• Future stratification of quality measures by race and ethnicity: CMS seeks feedback on the potential future application of an algorithm to indirectly estimate race and ethnicity to support stratification of quality measures for hospital-level disparity reports, building on the reports current confidential disparities provided to hospitals for readmission measures using dual eligibility. The AAMC urges CMS not to use indirectly estimated race and ethnicity data due to concerns about the accuracy and actionability of such data. Instead, CMS should invest in data collection improvements that standardize and use data already collected by hospitals and encourage the communication and use of actionable data on social risk factors instead of using social risk factors. indirect estimates of race and ethnicity data to stratify measurement reports. Race and ethnicity in themselves are not risk factors, and reliance on unchanging characteristics on their own is not informative for the intervention.
  • Improve the collection of demographic data: CMS is looking for feedback on how to improve data collection. The AAMC supports efforts to improve data collection and believes that CMS should pursue a policy supporting the collection of standardized information on multisectoral risks to support better stratification and adjustment of risks beyond data elements. demographic at the individual level. Data collection and systems for social risk factors at the individual and community level should be used together to better identify disparities in quality and equity and guide interventions for improvement.
  • Potential creation of a hospital equity score: CMS is seeking feedback on the potential development of a similar hospital equity score (and built from) the recently developed Health Equity Summary Score for Medicare Advantage contracts and plans. The AAMC urges CMS to ensure that measurement of health equity includes and expands stratified clinical quality measures. CMS should assess the development of structural measures and processes that will promote improved health equity. The agency should also commit to expanding the social risk factors included in the measurement that build on advances in measurement science and expanded data collection on social risks.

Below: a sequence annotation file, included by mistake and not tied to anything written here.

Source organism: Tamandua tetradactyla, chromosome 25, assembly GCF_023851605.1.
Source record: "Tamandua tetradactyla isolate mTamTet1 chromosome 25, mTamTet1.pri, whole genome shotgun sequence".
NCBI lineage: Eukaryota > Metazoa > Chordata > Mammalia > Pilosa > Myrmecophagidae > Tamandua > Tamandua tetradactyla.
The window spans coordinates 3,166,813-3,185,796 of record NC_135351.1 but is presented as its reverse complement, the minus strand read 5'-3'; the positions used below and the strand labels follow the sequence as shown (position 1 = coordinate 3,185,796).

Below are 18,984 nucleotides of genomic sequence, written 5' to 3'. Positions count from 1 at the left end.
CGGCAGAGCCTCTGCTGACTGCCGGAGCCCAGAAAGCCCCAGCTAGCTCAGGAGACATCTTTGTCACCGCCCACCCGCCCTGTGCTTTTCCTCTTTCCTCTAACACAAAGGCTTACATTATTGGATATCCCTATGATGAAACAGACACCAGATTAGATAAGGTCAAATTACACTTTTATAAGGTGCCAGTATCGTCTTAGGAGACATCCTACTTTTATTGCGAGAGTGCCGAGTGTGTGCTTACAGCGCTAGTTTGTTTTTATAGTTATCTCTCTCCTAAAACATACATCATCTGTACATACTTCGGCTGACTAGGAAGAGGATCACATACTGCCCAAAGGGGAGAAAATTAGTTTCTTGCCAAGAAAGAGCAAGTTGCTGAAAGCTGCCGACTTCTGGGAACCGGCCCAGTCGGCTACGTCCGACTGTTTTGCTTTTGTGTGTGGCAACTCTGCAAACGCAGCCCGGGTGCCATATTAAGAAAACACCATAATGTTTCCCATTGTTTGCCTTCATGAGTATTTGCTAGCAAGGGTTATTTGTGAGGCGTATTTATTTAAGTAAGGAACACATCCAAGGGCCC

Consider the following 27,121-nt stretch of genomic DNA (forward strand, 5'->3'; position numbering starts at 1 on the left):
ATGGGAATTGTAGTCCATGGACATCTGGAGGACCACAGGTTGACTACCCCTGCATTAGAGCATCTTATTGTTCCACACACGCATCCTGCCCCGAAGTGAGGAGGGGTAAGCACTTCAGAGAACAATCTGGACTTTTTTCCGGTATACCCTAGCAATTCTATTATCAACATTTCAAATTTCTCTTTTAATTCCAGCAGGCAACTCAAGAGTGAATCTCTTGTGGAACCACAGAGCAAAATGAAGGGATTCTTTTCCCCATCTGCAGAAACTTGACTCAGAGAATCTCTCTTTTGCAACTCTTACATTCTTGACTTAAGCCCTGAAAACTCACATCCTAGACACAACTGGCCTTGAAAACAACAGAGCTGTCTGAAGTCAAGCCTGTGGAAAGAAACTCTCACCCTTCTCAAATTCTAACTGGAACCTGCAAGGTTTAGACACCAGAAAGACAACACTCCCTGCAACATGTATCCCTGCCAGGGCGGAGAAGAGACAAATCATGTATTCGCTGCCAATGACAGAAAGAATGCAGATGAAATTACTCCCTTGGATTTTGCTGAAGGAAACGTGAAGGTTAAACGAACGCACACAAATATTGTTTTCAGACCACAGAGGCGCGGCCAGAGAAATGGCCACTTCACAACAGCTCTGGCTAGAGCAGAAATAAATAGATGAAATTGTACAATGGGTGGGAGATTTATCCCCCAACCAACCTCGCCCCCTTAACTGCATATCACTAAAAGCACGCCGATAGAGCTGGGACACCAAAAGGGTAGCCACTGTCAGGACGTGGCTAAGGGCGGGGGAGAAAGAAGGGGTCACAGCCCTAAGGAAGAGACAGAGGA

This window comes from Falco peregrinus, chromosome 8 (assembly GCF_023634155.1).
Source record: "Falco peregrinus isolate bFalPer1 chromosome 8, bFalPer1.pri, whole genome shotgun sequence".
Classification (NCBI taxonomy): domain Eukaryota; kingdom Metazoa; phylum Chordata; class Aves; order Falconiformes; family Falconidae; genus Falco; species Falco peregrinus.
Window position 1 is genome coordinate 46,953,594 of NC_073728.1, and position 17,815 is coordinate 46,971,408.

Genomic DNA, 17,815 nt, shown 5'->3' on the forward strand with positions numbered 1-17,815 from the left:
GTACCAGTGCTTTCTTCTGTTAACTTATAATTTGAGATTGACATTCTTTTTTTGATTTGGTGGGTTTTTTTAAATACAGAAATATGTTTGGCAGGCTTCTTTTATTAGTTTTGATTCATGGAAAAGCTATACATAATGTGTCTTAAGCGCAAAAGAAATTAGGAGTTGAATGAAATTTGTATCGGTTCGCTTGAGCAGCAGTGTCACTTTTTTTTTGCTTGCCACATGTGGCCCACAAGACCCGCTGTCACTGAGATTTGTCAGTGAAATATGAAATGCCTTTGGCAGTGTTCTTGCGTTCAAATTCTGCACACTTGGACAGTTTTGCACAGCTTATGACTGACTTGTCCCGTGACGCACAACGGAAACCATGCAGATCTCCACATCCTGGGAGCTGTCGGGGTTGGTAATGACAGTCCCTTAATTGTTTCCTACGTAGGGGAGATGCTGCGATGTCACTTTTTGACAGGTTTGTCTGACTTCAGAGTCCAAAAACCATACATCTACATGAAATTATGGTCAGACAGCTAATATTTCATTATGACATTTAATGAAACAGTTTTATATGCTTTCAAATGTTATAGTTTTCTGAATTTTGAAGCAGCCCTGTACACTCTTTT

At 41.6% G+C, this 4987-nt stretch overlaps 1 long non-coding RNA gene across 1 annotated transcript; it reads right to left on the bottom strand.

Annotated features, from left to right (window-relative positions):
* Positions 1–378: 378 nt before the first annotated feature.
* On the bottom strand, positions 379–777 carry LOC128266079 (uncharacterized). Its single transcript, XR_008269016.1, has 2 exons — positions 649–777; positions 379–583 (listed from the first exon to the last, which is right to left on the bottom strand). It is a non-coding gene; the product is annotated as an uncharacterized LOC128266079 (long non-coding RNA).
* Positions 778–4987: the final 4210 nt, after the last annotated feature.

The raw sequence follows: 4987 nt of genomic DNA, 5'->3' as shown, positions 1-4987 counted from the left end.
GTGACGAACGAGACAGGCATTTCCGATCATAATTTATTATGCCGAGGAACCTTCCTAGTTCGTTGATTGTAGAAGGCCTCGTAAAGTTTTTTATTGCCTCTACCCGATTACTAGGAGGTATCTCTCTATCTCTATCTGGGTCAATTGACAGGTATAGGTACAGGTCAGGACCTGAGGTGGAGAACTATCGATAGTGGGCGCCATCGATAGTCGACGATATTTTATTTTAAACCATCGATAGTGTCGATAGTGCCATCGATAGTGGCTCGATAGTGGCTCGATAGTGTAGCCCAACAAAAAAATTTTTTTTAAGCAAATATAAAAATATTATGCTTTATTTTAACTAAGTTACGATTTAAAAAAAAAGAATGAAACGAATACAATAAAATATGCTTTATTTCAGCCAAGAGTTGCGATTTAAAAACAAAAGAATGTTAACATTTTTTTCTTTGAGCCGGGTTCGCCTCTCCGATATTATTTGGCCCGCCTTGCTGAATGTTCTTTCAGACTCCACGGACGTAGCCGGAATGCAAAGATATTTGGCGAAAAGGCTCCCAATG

• Adoption of measure suppression factors in pay-for-performance quality performance programs to address the impacts of the COVID-19 public health emergency: CMS proposes to adopt a policy of removing cross-program measures, based on four proposed removal factors, to address the impacts of the current COVID-19 public health emergency on the quality performance of hospitals. The AAMC supports this new policy and urges CMS to finalize the suppression factors as proposed in addition to committing to study the impact of their use. After further study, CMS is expected to adopt revised measures removal factors for wider applicability to a future national public health emergency.
  • New metrics adopted for inpatient quality reporting (IQR) program: CMS proposes to adopt five new measures in the IQR program, including a new measure concerning COVID-19 vaccination among health workers. The AAMC urges CMS to implement a voluntary reporting period of at least one year to sufficiently address critical vaccine questions, such as timelines and supplies of potential boosters that impact the design of measures before making the declaration of hospitals compulsory.
  • Potential report of a structural measure to assess the engagement of hospital leaders with health equity performance data: CMS is seeking feedback on the development of a new structural metric to assess engagement with health equity performance data. The AAMC believes that structural measures can be an appropriate first step towards a measure that promotes improvement. CMS should engage experts in the development of structural measures as a critical first step to assess current practice and encourage new evidence-based methodologies that advance collective health equity goals.
  • Inquiry – Advancing Digital Quality Measurement: CMS is seeking comments on matters related to the agency’s goal of moving to digital quality measurements (dQM) by 2025, including a broad definition of dQM. AAMC requests CMS to further refine the definition of dQMs to focus first on valid and reliable digital data sources currently available and to define clear and specific parameters for what the agency hopes to achieve and what that it expects from hospitals in its objective of transitioning to dQMs in the near future.